P2P, Transparency and Fingerpointing…
A few months back when I was reading a sample of the feedback [enter 07-52] to the FCC regarding their “Comment Sought On Petition For Rulemaking To Establish Rules Governing Network Management Practices By Broadband Network Operators” solicitation it quickly became obvious that most of the folks that were complaining had little clue what they were talking about, and that every network performance and reachability issue ever experienced by the 35k+ respondents seemed to hastily be attributed to providers unjustly mucking with P2P and other Internet traffic. Of course, this generated more negative PR for the providers involved, and certainly increased call center volumes, which isn’t a desirable thing, but that’s not my point.
A couple weeks back a well-respected security and network researcher, Steven Bellovin, quickly made accusations that problems he was experiencing were likely the result of his provider attempting to manage P2P traffic. Today he redacted his comments when his broadband provider supplied a reason for outage (RFO), as provided in the pointer above. It turns out that the problems he was experiencing were the result of other issues in the network, and had nothing to do with the management of P2P traffic. If Bellovin can make such a misplaced presumption, anyone can.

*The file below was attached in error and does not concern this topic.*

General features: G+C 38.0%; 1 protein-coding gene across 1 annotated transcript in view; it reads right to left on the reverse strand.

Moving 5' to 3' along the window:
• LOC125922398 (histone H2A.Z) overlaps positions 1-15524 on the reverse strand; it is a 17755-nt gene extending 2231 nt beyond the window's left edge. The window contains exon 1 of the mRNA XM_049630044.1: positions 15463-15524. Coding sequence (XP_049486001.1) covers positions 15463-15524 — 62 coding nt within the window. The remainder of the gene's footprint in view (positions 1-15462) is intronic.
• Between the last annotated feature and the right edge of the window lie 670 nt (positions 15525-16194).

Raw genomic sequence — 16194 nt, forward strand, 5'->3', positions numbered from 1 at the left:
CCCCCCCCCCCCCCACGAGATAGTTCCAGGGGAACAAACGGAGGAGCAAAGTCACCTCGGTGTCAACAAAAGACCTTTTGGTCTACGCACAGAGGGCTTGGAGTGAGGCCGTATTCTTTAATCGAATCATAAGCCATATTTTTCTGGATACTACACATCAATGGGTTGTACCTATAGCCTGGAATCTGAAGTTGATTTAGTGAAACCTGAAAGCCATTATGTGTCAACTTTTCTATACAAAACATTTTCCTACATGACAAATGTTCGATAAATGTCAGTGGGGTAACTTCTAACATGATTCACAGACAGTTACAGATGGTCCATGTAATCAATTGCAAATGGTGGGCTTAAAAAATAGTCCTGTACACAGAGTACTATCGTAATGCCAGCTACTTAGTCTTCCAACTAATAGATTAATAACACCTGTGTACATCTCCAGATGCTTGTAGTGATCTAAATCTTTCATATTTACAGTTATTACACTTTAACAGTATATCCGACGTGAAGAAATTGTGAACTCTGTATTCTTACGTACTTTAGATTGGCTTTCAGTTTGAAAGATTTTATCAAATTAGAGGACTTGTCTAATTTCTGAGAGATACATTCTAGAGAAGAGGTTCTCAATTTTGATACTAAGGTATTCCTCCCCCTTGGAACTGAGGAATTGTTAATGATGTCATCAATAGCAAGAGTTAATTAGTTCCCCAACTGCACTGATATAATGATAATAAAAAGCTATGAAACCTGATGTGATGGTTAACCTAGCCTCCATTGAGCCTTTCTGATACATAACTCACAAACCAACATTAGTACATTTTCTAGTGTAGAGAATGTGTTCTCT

One of the reasons the Internet has been so successful is because of open, any-to-any connectivity it provides. However, more and more, The End-to-End Principle is violated, either in network architectures, or within the network protocols themselves. Firewalls, NATs, middleboxes, things that synthesize DNS responses, etc.., all compromise end-to-end transparency and add complexity to the network. Application of Occam’s razor tends to immediately cast blame towards these shiny new boxes, at least from an end-user perspective, where little other information is available.
However, practically speaking, given the array of interests contending for Internet resources today (e.g., political, security, individual, commercial, etc..), much of the openness that traditionally existed simply no longer can, and this molestation of transparency is a necessary evil, that with ever-evolving security threats, IPv6 emergence, and more critical services convergence onto Internet infrastructure, is only going to get worse.